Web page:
Some words on CSRF and cookies

Being involved in different projects where web technologies are used, I have to make sure that AppSec related security nightmares are avoided. One of those security nightmare - and in my own oppinion the most complicated one to explain to a non-sec person - is CSRF. I won't go into details since these are freely available. Furthermore I would like to focus on the countermeasures one would implement to prevent CSRF. In some cases it's suggested to think of some attack scenarios before relying on the implemented solution. But first let's have a look how a typical CSRF attack works like.

General idea

Usually we have 3 components involved:

The client/browser communicates with the server and the attacker will try to lure the user to some previously prepared site. This can happen by sending mails with some malicious link or injecting content into a site the user is visiting (e.g. using iframes). This way the attack will cause the client/browser to fire requests to the server without any user interaction. The user behing the client/browser won't notice anything since this will happen in the background by just visiting the site and/or triggering some JavaScript to execute.

Some example

Now let's think of some real-world example. User Bob has an account on http://bank.nu. Attacker Victor will prepare a site http://attacker.nu which once accessed will load following iframe:

<iframe style="display:none" name="csrf-frame"></iframe>
<form action="http://bank.nu/transfer.do" method="POST" id="csrf-form">
    <input type="hidden" name="acct" value="Victor"/>
    <input type="hidden" name="amount" value="10.000"/>
    <input type="submit" value="View my pictures"/>
</form>
<script>document.getElementById("csrf-form").submit()</script>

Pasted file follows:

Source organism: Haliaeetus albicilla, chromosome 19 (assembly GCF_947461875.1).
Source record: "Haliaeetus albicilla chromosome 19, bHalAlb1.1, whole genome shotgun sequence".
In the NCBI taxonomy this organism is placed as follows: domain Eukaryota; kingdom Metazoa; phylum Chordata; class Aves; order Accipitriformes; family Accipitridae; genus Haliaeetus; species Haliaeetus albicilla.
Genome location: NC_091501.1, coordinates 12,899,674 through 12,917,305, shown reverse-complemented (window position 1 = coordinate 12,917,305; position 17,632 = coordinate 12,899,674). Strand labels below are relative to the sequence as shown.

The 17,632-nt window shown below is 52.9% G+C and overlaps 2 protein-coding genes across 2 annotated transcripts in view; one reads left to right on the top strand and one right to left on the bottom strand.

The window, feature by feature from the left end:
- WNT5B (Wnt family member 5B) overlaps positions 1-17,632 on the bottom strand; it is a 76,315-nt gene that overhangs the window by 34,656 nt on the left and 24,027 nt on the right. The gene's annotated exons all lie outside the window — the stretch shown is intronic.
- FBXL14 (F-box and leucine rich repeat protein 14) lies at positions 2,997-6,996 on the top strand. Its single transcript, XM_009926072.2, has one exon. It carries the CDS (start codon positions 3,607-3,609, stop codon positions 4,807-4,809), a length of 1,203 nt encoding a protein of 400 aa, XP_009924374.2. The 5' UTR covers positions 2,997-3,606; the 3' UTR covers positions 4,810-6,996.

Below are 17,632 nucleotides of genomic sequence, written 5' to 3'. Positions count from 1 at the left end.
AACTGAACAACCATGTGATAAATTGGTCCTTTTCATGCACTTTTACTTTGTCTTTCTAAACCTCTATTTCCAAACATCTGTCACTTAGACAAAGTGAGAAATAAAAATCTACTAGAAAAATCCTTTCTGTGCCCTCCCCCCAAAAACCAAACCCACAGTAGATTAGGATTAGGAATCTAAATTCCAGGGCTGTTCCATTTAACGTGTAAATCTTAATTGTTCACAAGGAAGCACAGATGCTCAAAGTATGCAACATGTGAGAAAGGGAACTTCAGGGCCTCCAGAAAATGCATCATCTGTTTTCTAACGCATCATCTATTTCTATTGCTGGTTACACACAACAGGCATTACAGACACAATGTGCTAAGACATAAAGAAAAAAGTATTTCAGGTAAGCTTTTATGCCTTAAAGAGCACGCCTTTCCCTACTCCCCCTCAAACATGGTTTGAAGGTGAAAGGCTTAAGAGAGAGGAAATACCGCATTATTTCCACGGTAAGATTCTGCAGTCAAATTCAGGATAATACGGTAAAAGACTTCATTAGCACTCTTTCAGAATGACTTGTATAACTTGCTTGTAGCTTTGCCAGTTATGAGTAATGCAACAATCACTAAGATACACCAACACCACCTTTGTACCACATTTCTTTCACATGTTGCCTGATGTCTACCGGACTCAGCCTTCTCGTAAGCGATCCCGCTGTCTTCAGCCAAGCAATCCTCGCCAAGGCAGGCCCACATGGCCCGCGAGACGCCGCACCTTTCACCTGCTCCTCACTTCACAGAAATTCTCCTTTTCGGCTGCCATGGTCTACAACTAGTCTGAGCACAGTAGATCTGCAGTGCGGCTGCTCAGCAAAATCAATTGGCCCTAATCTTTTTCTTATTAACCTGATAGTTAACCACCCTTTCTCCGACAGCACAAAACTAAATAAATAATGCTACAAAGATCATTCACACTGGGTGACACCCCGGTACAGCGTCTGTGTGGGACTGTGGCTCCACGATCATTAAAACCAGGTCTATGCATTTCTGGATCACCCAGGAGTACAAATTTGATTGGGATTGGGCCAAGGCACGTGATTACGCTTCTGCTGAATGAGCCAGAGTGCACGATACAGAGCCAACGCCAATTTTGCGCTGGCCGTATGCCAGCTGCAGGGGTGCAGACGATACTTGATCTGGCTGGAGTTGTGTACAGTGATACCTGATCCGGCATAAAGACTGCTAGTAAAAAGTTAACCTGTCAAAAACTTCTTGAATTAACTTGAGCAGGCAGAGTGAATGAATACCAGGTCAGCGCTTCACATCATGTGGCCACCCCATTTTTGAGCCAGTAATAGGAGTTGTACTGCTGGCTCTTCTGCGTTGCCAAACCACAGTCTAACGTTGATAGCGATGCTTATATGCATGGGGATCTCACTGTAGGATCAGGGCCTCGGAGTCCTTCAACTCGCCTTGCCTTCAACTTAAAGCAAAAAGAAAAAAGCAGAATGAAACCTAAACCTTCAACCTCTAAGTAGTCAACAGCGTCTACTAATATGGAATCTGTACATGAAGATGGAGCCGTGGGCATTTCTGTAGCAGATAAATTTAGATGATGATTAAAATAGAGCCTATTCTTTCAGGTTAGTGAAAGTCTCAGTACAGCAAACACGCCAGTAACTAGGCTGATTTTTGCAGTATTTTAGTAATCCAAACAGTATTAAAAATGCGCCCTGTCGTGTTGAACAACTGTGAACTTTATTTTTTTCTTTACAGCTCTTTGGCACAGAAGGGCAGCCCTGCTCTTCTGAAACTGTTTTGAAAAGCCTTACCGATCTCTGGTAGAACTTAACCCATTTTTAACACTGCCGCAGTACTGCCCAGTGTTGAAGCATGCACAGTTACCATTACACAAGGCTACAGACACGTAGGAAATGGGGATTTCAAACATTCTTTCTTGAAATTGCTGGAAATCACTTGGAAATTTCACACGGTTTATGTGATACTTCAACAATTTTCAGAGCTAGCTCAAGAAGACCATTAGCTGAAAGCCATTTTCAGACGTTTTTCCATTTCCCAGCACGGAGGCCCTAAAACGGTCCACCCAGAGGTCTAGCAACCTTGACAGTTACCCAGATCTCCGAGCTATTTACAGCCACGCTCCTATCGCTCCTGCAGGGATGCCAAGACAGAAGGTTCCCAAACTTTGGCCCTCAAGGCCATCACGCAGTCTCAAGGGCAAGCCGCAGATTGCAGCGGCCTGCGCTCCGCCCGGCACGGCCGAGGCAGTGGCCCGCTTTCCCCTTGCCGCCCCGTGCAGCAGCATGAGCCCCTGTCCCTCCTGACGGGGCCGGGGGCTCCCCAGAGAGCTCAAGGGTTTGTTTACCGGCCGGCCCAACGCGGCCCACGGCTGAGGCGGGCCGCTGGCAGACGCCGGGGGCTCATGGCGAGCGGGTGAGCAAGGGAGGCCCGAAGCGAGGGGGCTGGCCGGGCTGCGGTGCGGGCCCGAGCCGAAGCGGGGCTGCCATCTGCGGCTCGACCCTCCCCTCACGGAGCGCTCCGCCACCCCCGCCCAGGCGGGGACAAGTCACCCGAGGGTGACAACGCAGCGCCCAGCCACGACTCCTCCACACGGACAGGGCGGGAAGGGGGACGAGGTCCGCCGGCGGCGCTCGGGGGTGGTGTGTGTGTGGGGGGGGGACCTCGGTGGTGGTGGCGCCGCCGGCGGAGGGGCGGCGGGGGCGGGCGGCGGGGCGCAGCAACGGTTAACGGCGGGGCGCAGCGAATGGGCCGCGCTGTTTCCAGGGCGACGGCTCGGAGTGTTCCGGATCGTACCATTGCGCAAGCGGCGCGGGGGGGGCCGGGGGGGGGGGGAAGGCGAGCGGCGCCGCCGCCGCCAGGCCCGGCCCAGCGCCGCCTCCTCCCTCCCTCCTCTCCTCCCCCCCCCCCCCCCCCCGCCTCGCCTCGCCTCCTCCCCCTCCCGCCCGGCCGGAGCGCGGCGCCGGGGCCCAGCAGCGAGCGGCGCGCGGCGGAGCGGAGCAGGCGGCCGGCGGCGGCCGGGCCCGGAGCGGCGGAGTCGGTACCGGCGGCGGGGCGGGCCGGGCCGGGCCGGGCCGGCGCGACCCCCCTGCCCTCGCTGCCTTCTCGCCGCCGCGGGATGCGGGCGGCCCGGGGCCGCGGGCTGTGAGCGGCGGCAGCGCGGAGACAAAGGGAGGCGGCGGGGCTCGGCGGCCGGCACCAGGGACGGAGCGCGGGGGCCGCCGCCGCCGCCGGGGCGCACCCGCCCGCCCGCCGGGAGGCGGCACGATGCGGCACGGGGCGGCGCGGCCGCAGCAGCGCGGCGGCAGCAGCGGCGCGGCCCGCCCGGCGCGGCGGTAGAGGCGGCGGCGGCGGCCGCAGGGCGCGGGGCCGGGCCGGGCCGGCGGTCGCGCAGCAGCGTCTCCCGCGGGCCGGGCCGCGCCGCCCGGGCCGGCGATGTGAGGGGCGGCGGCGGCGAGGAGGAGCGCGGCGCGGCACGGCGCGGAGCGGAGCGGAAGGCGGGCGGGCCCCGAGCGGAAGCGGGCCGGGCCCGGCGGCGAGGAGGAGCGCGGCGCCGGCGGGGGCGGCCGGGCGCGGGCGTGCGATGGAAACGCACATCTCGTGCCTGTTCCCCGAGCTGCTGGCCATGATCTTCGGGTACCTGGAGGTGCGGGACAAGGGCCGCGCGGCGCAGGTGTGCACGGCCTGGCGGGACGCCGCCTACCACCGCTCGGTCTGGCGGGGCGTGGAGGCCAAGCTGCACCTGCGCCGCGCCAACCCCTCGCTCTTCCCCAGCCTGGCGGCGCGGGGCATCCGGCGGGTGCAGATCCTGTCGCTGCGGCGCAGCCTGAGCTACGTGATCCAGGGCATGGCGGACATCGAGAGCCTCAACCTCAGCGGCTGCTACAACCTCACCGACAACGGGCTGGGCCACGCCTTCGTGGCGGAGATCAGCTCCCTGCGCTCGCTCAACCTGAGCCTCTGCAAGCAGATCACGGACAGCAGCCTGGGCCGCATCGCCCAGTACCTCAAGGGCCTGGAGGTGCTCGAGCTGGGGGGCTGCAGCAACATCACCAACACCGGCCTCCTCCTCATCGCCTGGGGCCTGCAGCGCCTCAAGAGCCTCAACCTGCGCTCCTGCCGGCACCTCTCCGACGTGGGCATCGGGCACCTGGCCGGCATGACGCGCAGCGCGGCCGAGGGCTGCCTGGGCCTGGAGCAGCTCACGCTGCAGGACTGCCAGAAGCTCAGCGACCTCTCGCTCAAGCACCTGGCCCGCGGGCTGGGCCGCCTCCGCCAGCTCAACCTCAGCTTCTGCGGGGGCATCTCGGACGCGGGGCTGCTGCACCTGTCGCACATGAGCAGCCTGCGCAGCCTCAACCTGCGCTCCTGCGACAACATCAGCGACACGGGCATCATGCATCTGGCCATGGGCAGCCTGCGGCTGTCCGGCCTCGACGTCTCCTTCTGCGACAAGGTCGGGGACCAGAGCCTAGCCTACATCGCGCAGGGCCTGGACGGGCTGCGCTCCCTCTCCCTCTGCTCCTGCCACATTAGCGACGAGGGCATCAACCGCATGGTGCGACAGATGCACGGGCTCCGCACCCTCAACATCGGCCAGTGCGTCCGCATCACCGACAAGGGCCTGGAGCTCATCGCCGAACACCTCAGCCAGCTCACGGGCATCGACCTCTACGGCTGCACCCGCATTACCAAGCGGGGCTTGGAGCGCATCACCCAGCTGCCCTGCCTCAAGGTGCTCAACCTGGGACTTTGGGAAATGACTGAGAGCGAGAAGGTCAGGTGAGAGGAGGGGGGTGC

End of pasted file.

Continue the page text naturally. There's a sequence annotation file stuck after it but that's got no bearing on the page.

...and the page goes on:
In this case the iframe ins't visible at all (display:none) and some JavaScript will trigger the submission of the form once the scripttag is loaded aka the user enters the site. In this fictional example the form will trigger a POST request which will transfer some money to the attacker (Victor). Next the attacker will send Bob a mail with a link to his site http://attacker.nu. Bob will click on this link and the browser will open the link. Untill now nothing happens. Once the browser will load the attackers site, the whole voodoo behind CSRF would take place.

CSRF fundamentals

At this point I'd like to slow down things a little bit and focus on some details. In the past people have asked me some questions or made some observations regarding the whole process. Among these (I tried to apply the questions/observations to the previous example):

  1. "In a iframe you are able to load stuff (javascript, images etc.) via GET. How do you trigger a POST request at all?"
  2. "The attackers site is not authentificated to http://bank.nu. Your triggered request is not going to work at all."
  3. "Why should the browser trigger the request once the user visits the attackers site?"